Houston Prosecutor Kim Ogg Unloads on Bail Reform, Supported Legislative Move to Tighten Down on Release on Free Personal Bonds

Houston Prosecutor Kim Ogg Unloads on Bail Reform, Supported Legislative Move to Tighten Down on Release on Free Personal Bonds

Continuing moves toward bail reform are still occurring, which are quite similar to Houston, Texas, where, in the name of the protecting the poor, hardened repeat criminals now slip through the cracks, get zero bails and repeat zero bails and go on to commit a variety of atrocities.

District Attorney Kim Ogg, who ran as a “reformer” actually ran on bail reform when she first got elected.  Supported in fact by George Soros, she made many of the arguments that are being put forward to policy-makers today—that there too many people in jail who “can’t bond out because they’re too poor.”[1]  And thus, beginning about five years ago, bail reform was implemented in both misdemeanor and felony cases.[2]

The results were spectacularly bad.  In a report issued on September 2, 2021 entitled Bail, Crime and Public Safety,[3] District Attorney Ogg presents detailed results of the failures of bail reform, which includes both felony and misdemeanor crimes.  In particular, bail reform lead to three bad results: “Re-offending by criminal defendants who have been released on bail is up.  Bond failures by criminal defendants are up.  Violent offenses committed by defendants free on bail is up.”

The report showed that crimes while on bail, driven by a massive increase in releases from jail on recognizance bonds (a.k.a., zero bail), resulted in triple the number of crimes committed on bail prior to the reforms being implemented.  Said DA Ogg: “While reasonable minds may differ as to the intent of “bail reform” as implemented in Harris County, and with due respect for the work of previous researchers, the public, the stakeholders and this Commissioner's Court, deserve a fuller understanding of the dire circumstances of the present situation.  This report confirms the experiences of prosecutors, police and crime victims. ‘Bail reform,’ as presently practiced in some Harris County courts, will continue to be a driving factor in the crime crisis gripping our community.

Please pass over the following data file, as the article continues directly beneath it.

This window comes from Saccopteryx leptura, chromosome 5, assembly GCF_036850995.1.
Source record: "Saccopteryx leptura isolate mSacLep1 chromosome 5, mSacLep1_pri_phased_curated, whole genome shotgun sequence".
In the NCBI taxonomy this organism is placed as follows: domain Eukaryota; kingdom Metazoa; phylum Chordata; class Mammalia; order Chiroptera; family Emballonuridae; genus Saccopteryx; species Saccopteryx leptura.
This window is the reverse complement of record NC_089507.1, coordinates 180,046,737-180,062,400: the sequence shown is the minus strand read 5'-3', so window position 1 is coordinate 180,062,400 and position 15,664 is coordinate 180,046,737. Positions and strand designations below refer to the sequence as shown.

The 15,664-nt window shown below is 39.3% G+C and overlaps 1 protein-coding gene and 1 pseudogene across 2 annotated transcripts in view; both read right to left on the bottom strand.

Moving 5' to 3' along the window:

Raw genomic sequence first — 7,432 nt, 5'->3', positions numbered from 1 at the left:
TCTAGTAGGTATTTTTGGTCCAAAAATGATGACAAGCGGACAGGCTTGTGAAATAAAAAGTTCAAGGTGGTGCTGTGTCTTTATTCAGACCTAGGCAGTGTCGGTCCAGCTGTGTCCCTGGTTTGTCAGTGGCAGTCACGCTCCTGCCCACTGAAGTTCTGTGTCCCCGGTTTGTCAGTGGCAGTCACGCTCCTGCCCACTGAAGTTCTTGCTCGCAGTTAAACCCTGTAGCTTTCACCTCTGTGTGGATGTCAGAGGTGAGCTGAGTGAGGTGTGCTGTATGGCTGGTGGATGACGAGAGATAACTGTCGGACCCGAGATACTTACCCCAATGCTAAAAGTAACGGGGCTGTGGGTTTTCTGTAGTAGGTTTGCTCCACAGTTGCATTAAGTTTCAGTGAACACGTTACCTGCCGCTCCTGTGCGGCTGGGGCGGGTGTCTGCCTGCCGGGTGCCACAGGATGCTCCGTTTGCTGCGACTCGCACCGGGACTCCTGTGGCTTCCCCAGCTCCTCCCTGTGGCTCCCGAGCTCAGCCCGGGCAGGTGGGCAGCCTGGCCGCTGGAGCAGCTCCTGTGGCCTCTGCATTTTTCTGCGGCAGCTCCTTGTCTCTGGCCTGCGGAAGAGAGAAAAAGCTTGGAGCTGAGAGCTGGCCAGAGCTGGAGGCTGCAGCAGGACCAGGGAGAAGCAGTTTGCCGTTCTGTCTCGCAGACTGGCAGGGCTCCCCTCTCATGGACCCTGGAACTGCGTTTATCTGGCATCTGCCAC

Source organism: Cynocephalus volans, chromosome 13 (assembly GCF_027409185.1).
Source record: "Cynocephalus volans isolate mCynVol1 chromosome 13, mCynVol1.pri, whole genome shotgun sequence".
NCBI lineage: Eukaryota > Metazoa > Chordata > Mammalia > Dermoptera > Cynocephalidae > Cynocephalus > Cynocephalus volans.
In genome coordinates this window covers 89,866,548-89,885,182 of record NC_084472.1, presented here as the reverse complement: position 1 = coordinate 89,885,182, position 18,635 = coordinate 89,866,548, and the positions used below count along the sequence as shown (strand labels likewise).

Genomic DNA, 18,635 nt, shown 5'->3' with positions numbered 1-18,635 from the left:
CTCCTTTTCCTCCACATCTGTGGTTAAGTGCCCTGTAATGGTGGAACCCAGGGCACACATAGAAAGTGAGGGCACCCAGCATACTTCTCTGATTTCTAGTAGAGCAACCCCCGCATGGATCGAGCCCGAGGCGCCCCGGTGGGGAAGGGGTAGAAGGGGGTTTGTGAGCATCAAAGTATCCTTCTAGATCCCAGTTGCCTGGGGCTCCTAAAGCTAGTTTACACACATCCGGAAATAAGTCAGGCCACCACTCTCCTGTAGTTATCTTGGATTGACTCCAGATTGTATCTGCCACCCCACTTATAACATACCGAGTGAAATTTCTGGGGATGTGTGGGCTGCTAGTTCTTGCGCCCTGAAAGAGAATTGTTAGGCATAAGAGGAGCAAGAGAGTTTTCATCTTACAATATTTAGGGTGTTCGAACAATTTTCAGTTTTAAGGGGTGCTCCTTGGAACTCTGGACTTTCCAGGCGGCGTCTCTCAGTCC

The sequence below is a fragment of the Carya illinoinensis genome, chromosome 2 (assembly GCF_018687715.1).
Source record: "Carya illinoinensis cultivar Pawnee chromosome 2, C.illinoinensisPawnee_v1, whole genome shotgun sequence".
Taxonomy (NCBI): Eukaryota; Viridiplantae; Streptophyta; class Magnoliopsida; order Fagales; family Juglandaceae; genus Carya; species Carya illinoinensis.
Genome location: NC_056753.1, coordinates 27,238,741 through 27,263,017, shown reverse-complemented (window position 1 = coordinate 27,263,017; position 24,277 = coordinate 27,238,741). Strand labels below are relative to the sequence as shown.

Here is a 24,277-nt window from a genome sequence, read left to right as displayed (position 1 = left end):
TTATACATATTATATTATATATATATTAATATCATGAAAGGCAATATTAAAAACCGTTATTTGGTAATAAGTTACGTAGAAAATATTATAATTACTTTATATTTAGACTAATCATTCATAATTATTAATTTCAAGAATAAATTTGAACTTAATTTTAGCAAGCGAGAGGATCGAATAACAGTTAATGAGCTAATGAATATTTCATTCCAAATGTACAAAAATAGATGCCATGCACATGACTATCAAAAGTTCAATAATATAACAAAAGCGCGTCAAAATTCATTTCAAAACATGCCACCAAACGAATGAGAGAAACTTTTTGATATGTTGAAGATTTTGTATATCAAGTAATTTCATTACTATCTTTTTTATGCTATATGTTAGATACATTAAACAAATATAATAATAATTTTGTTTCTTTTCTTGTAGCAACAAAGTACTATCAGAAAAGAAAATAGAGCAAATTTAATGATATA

Not only that, District Attorney Ogg then testified in favor of legislation to begin to fix the problem[4].  Senate Bill 6[5] limits eligibility for release on free personal recognizance bonds in any number of serious felonies in addition to putting forward regulations on charitable bail organizations.  In fact, Governor Abbott signed the “Damon Allen Act” into law on September 13, 2021.[6]

Policymakers should be demanding that prosecutors and judges in their jurisdictions do the research that District Attorney Kim Ogg has done, and simply tell people the truth as to what’s happening.  We’ll either learn that the weakening of the bail system is working as intended, or we’ll find that out that, as in the fourth largest city in the United States, bail reform is a “driving factor in the crime crisis gripping our community.”  Resources are simply too scarce to waste on policies that don’t work.

[1] https://theappeal.org/harris-county-kim-ogg-bail-reform-jail/

[2] Said District Attorney Ogg: “Bail reform has not been confined to misdemeanors, but has been implemented, in practice, for felony defendants at every level, even repeat violent offenders charged with some of Harris County's most notorious and deadly crimes, including, but not limited to murders and capital murders.”

[3] https://ambailcoalition.org/download/174/harris-county-texas-study/6025/hcdao-bail-crime-public-safety-report-09-02-21_0-3.pdf

[4] https://www.youtube.com/watch?v=ZBKZktH8Mvw&t=4s

[5] https://capitol.texas.gov/BillLookup/History.aspx?LegSess=872&Bill=SB6

[6] https://gov.texas.gov/news/post/governor-abbott-signs-damon-allen-act-into-law-at-safer-houston-summit

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